The constitutional recognition of local government in Australia has been on the political agenda for decades. Dr Gabrielle Appleby explores the latest proposals on this subject.
In January this year, a joint parliamentary committee made a recommendation in a preliminary report that the ability of the Commonwealth to grant financial assistance to local government be constitutionally entrenched. The joint committee’s work builds on the report from the Expert Panel on Constitutional Recognition of Local Government in December 2011.
The proposal for what is known as ‘financial recognition of local government’ has been recommended as a matter of some urgency on the basis that the recent High Court case that struck down the Commonwealth’s National School Chaplaincy Program (Williams v Commonwealth) has thrown the constitutionality of many Commonwealth funding programs into doubt, including those to local government such as the Road to Recovery program. (Further information on the details of the Williams decision and its implications for future Commonwealth funding can be found in my earlier post on the decision, here).
It is true to say that the Williams decision threw doubt upon the constitutionality of many Commonwealth funding programs to local government. It also threw into doubt the constitutionality of many Commonwealth funding programs to non-local government actors, but the focus has been on ‘fixing’ the constitutional issue in relation to local government only. This in itself raises interesting questions about the government’s priorities, although I think it can probably be explained by reference to the Local Government Association’s long struggle for constitutional recognition and persistent lobbying. In short, the issue of financial recognition of local government has been a long-simmering issue that Williams has brought to the boil.
Financial recognition of local government has bipartisan support. However, the speed with which the joint committee has recommended the Government and Parliament acts – putting a referendum to the Australian people at the September 2013 election, has driven the parties apart on the issue.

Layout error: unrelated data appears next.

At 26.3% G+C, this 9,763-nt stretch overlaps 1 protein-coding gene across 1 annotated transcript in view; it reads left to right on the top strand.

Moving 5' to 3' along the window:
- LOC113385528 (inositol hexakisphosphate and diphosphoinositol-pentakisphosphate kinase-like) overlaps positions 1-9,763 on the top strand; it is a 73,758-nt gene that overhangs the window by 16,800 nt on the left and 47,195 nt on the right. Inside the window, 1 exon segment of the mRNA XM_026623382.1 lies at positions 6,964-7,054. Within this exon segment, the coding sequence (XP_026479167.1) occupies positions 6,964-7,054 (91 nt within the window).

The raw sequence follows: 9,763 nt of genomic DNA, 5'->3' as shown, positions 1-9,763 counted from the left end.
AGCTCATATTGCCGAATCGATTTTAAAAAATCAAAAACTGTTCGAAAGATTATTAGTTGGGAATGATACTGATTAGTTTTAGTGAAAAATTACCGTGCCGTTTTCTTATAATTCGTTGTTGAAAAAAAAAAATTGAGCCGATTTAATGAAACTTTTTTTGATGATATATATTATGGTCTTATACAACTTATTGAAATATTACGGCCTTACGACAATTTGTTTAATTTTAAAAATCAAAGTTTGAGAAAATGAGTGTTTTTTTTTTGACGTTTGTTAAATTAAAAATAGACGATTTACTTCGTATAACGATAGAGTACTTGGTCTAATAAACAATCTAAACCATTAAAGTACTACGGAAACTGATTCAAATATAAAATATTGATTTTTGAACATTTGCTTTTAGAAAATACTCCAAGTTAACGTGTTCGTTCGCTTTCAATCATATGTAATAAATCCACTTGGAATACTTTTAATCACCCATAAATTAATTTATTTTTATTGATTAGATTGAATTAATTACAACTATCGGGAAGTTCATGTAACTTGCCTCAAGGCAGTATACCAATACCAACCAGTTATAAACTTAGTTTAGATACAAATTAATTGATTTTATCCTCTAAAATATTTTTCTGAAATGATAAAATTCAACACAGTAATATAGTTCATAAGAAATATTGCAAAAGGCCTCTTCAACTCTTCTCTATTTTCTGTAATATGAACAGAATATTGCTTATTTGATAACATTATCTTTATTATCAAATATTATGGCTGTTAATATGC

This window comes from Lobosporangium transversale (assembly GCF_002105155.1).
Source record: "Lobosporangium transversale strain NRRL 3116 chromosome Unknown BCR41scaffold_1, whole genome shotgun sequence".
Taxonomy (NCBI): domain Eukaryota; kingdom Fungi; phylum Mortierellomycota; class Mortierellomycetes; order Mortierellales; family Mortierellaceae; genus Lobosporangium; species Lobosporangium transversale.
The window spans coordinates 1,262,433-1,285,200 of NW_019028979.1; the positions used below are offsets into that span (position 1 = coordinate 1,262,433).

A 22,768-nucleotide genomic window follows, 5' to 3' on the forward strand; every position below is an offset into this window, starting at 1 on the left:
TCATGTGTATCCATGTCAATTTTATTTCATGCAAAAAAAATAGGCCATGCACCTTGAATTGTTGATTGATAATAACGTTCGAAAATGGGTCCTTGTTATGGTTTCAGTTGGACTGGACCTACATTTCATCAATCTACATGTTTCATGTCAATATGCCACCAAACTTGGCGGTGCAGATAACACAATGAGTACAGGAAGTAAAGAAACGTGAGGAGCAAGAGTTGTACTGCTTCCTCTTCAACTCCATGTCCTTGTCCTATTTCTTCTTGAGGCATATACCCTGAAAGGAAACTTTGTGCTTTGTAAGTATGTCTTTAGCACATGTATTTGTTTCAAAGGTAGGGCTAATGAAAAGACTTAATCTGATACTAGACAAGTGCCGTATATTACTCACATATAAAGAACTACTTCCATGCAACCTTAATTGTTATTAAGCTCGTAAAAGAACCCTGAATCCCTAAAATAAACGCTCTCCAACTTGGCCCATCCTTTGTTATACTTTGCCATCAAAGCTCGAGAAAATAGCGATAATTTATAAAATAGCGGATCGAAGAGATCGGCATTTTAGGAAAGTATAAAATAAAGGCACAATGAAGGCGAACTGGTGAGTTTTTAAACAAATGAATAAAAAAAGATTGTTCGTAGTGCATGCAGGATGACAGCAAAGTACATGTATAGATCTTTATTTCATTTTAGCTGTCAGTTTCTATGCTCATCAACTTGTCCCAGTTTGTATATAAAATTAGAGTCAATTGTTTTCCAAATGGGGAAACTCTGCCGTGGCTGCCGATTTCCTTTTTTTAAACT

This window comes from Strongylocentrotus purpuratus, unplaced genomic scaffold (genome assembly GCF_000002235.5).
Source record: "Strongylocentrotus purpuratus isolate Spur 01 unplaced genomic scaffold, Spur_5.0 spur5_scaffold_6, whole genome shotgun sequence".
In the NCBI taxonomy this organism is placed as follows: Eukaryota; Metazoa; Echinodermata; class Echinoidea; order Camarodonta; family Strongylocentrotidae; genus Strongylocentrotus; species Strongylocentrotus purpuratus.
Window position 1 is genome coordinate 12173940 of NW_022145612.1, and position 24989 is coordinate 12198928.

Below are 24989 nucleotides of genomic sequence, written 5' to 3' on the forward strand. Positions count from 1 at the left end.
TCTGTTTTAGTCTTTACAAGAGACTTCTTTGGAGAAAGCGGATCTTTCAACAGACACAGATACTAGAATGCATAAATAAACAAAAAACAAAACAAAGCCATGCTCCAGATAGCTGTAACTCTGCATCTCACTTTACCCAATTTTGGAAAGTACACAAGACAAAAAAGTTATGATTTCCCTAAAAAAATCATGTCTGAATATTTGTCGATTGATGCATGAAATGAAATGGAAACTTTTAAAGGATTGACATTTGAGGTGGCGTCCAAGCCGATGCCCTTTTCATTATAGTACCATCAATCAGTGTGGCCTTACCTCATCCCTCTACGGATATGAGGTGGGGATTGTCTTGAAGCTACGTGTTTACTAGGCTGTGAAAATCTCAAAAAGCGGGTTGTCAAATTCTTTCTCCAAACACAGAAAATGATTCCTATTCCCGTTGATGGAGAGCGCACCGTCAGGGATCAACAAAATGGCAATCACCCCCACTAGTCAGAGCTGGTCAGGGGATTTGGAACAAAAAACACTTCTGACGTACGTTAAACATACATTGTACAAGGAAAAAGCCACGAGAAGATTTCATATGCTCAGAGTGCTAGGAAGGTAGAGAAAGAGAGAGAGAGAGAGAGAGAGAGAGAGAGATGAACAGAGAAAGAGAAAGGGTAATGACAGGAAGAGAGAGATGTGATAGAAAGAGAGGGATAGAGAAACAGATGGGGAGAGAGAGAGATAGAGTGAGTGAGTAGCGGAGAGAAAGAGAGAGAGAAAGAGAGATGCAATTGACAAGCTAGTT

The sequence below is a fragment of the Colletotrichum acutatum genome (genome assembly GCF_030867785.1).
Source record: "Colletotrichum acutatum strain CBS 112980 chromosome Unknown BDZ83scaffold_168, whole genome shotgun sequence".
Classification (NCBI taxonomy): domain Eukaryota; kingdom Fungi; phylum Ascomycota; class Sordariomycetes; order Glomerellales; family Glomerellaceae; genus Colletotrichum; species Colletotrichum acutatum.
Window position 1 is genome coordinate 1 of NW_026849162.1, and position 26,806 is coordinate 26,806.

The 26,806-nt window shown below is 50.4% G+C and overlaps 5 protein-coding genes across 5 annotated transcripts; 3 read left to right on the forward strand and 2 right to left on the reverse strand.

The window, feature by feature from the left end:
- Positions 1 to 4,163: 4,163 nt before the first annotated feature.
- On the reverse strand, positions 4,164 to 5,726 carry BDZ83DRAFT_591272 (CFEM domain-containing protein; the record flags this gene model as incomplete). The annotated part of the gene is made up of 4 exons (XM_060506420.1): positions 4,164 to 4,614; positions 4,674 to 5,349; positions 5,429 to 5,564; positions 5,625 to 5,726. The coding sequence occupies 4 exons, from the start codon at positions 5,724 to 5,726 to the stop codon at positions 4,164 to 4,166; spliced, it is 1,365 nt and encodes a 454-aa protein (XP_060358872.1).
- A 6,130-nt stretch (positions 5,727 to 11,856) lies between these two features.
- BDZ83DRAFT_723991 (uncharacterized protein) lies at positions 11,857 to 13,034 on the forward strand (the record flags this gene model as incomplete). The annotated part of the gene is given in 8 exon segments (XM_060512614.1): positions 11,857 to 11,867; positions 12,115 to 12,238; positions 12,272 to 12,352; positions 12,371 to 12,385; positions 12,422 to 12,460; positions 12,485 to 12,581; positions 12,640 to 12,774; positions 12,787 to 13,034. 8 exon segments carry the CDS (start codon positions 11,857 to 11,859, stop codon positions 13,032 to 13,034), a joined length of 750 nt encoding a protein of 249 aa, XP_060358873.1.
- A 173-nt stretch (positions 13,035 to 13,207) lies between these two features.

The joint committee has called for further submissions on the terms of reference and the interim report and is due to report finally in March.
I made a submission to the inquiry to express my significant concern over the timing of the referendum, which may see a previously innocuous referendum issue split by partisan division. It also leaves little time for the government to engage with the voters and explain the necessity of the referendum and the operation of the amendments. Further, there is a danger that State support of the proposal won’t be gained, which history has demonstrated will lessen its chances of success.
If the referendum is unsuccessful, there is a real danger that it will stall future referendums – entrenching once again in the psyche of the politicians and the public that constitutional change is exceptional and overly difficult in Australia. This may have serious repercussions for other referendums proposed into the future – on constitutional recognition of Aboriginal and Torres Strait Islander peoples, on four-year or fixed parliamentary terms or on State-Commonwealth financial relations. I believe there is therefore a real imperative for the Government to succeed in achieving constitutional change that effects the recognition of local government.
Not only do I hold fears that if the referendum were to fail it may have a chilling effect for future referendums, but even if it is to succeed, I wonder whether it is the best outcome for local government and the community. Local government plays an important role in the community, providing many local services. It has its own democratic mandate and for many people they will feel closer to their local government representatives than their representatives in State or federal politics. Local government has long campaigned for constitutional recognition of its important role in the federal system and protect it, to varying degrees, from the whims of its current master, the States. Constitutional recognition has been fought to secure its existence and jurisdiction, its democratic mandate, its place in the federal system, and its financial viability. Yet, the current referendum proposal addresses only one of these issues. There is perhaps then a danger that this referendum may secure some financial security for local government, at the cost of constitutional recognition that would guard against these broader concerns.
If the referendum is put now on such a narrow question – financial recognition – the momentum may be lost for future consideration of broader issues relating to local government.
Dr Gabrielle Appleby is a Senior Lecturer at the Adelaide Law School. She researches and teaches in public law and has written on the scope of the Commonwealth’s spending power. She has previously provided commentary on the recognition of local government published in Independent Australia and her submission to the Joint Committee can be accessed here.